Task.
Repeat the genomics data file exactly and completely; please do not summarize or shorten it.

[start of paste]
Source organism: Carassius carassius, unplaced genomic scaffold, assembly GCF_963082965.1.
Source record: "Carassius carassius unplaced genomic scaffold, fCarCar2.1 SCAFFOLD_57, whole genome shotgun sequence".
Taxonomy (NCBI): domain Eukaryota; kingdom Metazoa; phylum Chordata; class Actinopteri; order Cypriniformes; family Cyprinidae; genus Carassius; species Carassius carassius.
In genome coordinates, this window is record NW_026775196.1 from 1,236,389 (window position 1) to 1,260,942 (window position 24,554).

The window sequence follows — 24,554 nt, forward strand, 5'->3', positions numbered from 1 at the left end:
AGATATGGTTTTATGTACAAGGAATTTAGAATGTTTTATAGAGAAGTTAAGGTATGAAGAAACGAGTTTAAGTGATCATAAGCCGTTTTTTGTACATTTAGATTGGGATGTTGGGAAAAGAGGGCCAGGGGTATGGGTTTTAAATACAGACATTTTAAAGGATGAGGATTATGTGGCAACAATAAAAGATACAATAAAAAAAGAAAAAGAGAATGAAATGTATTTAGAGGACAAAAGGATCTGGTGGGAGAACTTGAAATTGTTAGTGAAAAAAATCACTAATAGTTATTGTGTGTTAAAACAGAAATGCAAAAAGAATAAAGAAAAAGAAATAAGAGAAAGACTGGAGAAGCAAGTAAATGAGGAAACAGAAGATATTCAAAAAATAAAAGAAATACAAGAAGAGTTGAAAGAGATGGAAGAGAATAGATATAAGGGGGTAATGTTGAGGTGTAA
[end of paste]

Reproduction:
Source organism: Carassius carassius, unplaced genomic scaffold, assembly GCF_963082965.1.
Source record: "Carassius carassius unplaced genomic scaffold, fCarCar2.1 SCAFFOLD_57, whole genome shotgun sequence".
Taxonomy (NCBI): domain Eukaryota; kingdom Metazoa; phylum Chordata; class Actinopteri; order Cypriniformes; family Cyprinidae; genus Carassius; species Carassius carassius.
In genome coordinates, this window is record NW_026775196.1 from 1,236,389 (window position 1) to 1,260,942 (window position 24,554).

The window sequence follows — 24,554 nt, forward strand, 5'->3', positions numbered from 1 at the left end:
AGATATGGTTTTATGTACAAGGAATTTAGAATGTTTTATAGAGAAGTTAAGGTATGAAGAAACGAGTTTAAGTGATCATAAGCCGTTTTTTGTACATTTAGATTGGGATGTTGGGAAAAGAGGGCCAGGGGTATGGGTTTTAAATACAGACATTTTAAAGGATGAGGATTATGTGGCAACAATAAAAGATACAATAAAAAAAGAAAAAGAGAATGAAATGTATTTAGAGGACAAAAGGATCTGGTGGGAGAACTTGAAATTGTTAGTGAAAAAAATCACTAATAGTTATTGTGTGTTAAAACAGAAATGCAAAAAGAATAAAGAAAAAGAAATAAGAGAAAGACTGGAGAAGCAAGTAAATGAGGAAACAGAAGATATTCAAAAAATAAAAGAAATACAAGAAGAGTTGAAAGAGATGGAAGAGAATAGATATAAGGGGGTAATGTTGAGGTGTAA